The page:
Will this concept spread beyond theme parks? Kuang thinks it might.

Will the world at large ever become something akin to Disney World, loaded with sensors attuned to our every move, designed to free us? There are signs. It’s already starting to appear on Disney cruise ships, and Staggs says airlines, sports leagues, and sports teams have asked about the technology. “We’re just at the beginning of understanding what to do with this,” he says. What Staggs doesn’t share, but what former team members do, is that Disney already has conceived, designed, and engineered many more features that seem to border on science fiction—features even more ambitious than delivering your food to you without your having to ask.

The MagicBand contains sensors that let guests swipe onto rides and allow Disney to pinpoint their location. At Be Our Guest, they’re what enable the radios in the table and ceiling to triangulate your location so your server can find you. If Disney decides to install those sensors throughout the park, a new world of data opens up. They could have Mickey and Snow White find you. They might use the park’s myriad cameras to capture candid moments of your family—enjoying rides, meeting Snow White—and stitch them together into a personalized film. (The product teams called this the Story Engine.) But they might also know when you’ve waited too long in line and email you a coupon for free ice cream or a pass to another ride. And with that, they’ll have hooked the white whale of customer service: Turning a negative experience into a positive one. It recasts your memories of a place—that’s why casinos comp you drinks and shows when you lose at the tables.

Though Franklin wouldn’t comment on the particulars of these possibilities, he did offer an intriguing summary of them. “What people call the Internet of Things is just a technological underpinning that misses the point, ” he says. “This is about the experiential Internet. The guest doesn’t need to know how it happened. It’s about the magic of the food arriving.”

Not exactly the flying cars we were promised, but pretty cool nonetheless.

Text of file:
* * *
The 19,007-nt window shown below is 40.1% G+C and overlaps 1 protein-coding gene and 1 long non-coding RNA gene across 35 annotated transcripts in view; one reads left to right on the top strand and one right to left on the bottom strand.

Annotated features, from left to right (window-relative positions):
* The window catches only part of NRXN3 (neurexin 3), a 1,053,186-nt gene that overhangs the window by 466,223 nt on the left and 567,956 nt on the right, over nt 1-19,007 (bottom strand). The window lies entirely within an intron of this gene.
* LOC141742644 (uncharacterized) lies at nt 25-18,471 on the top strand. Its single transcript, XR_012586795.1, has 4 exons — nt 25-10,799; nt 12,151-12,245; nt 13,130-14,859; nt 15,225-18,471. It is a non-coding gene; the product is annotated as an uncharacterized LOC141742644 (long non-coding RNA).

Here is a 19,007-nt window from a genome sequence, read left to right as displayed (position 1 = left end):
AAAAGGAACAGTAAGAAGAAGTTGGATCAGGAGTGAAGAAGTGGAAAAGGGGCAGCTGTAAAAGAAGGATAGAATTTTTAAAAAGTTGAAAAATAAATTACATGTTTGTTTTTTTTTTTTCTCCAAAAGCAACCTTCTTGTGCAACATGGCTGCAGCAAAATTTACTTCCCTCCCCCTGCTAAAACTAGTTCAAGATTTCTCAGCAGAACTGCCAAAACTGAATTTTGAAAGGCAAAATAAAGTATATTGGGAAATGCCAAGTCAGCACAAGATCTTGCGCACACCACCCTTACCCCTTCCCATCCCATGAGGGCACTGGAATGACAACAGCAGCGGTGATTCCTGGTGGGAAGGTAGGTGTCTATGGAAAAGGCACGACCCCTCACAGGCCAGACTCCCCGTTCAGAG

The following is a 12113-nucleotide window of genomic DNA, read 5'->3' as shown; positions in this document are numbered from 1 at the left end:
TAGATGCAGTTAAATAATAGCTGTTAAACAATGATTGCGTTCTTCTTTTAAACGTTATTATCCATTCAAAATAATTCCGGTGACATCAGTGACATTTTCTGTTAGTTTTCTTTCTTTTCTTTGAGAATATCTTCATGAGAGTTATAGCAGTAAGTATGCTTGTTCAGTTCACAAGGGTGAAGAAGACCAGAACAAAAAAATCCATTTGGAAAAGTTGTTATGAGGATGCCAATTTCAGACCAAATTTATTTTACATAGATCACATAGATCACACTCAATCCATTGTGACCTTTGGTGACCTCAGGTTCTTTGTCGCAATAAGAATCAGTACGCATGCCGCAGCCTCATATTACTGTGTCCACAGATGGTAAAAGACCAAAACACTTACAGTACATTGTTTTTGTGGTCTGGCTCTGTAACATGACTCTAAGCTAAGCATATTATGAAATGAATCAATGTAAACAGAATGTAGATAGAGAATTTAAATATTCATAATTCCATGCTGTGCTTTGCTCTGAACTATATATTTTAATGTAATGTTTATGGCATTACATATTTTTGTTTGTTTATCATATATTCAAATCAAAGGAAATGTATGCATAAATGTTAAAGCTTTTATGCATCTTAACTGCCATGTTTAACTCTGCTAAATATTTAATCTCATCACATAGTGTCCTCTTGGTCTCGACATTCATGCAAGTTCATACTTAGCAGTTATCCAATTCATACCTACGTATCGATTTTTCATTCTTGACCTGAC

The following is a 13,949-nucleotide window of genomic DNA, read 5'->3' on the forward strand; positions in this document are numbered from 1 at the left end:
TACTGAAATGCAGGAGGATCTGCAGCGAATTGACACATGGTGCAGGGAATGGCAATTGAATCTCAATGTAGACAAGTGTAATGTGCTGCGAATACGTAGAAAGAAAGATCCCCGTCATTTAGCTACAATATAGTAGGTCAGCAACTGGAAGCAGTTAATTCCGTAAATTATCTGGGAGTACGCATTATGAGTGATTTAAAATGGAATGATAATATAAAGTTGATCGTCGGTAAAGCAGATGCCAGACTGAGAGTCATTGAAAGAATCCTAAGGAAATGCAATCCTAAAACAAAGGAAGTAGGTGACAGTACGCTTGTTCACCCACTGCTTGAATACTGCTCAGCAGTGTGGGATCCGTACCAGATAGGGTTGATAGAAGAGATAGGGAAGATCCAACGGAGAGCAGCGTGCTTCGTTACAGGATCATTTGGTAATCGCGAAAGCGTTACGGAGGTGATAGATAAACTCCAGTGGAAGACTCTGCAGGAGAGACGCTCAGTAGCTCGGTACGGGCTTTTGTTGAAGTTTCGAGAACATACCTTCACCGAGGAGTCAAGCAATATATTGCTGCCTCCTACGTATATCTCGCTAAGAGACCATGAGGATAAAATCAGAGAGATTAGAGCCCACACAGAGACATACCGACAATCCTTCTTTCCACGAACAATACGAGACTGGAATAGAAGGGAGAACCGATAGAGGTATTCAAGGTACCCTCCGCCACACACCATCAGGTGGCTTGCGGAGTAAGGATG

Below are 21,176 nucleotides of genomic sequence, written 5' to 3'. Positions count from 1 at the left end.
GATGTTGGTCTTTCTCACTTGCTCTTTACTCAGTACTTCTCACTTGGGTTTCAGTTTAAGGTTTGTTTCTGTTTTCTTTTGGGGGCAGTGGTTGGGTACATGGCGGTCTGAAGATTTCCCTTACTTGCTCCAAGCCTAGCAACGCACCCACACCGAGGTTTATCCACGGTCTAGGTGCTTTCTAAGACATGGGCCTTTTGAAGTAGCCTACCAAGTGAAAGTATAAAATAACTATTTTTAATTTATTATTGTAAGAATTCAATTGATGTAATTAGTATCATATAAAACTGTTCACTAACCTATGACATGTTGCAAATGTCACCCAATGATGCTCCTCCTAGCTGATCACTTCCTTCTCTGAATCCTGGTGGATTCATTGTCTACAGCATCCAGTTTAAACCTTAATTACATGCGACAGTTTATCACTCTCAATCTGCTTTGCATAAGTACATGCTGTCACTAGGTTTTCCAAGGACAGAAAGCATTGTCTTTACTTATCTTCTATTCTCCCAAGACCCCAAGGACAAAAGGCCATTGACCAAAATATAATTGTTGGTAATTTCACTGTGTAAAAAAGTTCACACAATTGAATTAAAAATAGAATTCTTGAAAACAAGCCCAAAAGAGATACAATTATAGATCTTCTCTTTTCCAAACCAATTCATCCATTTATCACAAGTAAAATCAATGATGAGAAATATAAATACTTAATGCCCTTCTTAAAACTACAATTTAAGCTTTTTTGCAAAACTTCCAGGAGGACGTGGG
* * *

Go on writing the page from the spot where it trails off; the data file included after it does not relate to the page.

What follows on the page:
FILED UNDER: Science & Technology, , , , ,
James Joyner
About James Joyner
James Joyner is Professor and Department Head of Security Studies at Marine Corps University's Command and Staff College. He's a former Army officer and Desert Storm veteran. Views expressed here are his own. Follow James on Twitter @DrJJoyner.


  1. michael reynolds says:

    Have you done Disneyworld with your daughters yet? It just occurred to me that both my kids are now sufficiently grown that I will never, ever need to do it again. If it wasn’t 9:00 AM I might have a celebratory beverage.

  2. PD Shaw says:

    Am I the only one that doesn’t want strangers to greet me by name?

  3. James Joyner says:

    @michael reynolds: I’ve taken my oldest, now 6, to the parks a couple times and both on a Disney cruise once. We’re going again at the end of May.

    It’s not a bad experience, really, except for the crowds. They make it pretty easy to ditch the kids for the evening and enjoy adults time, too. (Moreso on the cruise than the parks, but you can do it there, too.)

  4. PD Shaw says:

    I took our kids four years ago with the express understanding that this was it. I do not find this to be my kind of vacation, and technology to get me to more lines (oh, yes there will be lines) does not alter that appeal one bit. You can ride every attraction in Magic Kingdom in one day, but it is a marathon, built on planning and persistence. Why would you want to do that, other than as a feet of skill?

    Some of this technology was available then. We used the Magic Express so that our luggage checked-in at the airport was delivered to our rooms at the resort. Still waited about a half hour for the airport shuttle to arrive, which I understand is not bad. Our room access was with a wrist band, that only once needed to be re-activated. Think about that if you don’t want to take a credit card to the parks.

    Oh yeah, my wife says we’re going to Magic Kingdom for Thanksgiving because the oldest will be performing in a marching band parade. Of mouse and man . . .Gang aft agley, An’ lea’e us nought but grief an’ pain.

  5. michael reynolds says:

    @PD Shaw:
    I’m with you. I’ve adjusted to the fact that room service always knows my name. That’s right, I want a second dessert. And, yes, more Scotch. My pleasure, Mr. Reynolds. But I don’t need Disney creatures calling me by name.

  6. HarvardLaw92 says:

    @michael reynolds:

    The worst week of my life – and that includes the week that I took the NY bar exam – was spent at DisneyWorld.

    It will never be repeated.

  7. Hal_10000 says:

    I took my daughter two years ago for the first time (she was 6) and she had an amazing time. We did a lot of what you describe above (we had cards instead of bands). Booked our flight and hotel and tickets all at once, which was cheaper than doing them individually. We had to plan our park days a bit, but it went smoother than I could have imagined (especially as you can get tickets to popular rides hours in advance). I’m hoping more places will adopt this tech. It really does make everything so much more enjoyable — for the employees as well, who would rather spend time interacting with guests than counting tickets.